Vienna has replaced Melbourne as this year’s Economist Intelligence Unit’s “most liveable city”.
Increases in ranking in the stability category meant the Austrian capital took first place out of the 140 cities surveyed, beating Melbourne–which had won the past seven years–by 0.7 percent.
Copenhagen (9) was the only other European city to feature in the top 10 while two other Australian cities, Sydney (5) and Adelaide (10), squeezed in. Finishing out the top 10 were Tokyo and Osaka, and Canadian cities Calgary, Vancouver and Toronto.
Improvements in safety and stability were the main reasons for some cities’ upward movement, particularly for European cities which have faced terrorist attacks in the last few years.
“Not only has Vienna displaced Melbourne to become the most liveable city, but a total of 77 cities have seen a change in their liveability ratings,” said Roxana Slavcheva, editor of the survey. “A return to relative stability, after several high-profile terrorist attacks and civil unrest incidents across much of western Europe and North America, has meant that only nine of these cities have registered a decline in this period.”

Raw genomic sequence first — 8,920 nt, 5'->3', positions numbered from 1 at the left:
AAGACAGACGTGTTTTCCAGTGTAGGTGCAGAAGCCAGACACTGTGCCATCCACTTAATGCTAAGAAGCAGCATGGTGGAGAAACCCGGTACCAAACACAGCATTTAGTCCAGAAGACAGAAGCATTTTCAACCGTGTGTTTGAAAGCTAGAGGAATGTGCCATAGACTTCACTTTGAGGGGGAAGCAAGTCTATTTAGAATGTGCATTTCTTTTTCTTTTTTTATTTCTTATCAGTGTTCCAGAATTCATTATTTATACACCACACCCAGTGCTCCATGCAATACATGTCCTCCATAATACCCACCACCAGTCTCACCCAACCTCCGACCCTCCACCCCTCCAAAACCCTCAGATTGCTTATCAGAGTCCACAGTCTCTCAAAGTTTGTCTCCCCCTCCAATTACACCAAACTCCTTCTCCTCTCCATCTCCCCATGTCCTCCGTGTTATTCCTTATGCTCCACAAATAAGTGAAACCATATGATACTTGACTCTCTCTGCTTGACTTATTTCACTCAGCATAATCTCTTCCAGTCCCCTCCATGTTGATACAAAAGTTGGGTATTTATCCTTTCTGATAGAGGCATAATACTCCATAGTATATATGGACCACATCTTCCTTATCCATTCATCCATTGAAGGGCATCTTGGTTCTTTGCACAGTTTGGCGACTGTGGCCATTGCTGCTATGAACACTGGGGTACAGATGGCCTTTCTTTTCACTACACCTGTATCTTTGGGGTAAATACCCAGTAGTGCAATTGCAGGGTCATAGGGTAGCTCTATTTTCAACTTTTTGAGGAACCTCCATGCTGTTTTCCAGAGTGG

In Asia, Hong Kong (35) scored a higher rank than Singapore–which had beaten its regional rival for the first time last year. In Latin America, Buenos Aires (62) continues to lead with a score of 82.4 percent while Caracas (126) remains the region’s least liveable city.
Global liveability has improved for the second year in a row, from 74.8 percent last year to 75.7 percent today, led by a 2.9 percent improvement in stability.
At the other end of the scale, conflict has weighed on many low-ranking cities’ scores. The Middle East, Africa and Asia account for the ten lowest-scoring cities in the survey where violence, whether through crime, civil insurgency, terrorism or war, has played a strong role. Bringing up the rear was Damascus at 140.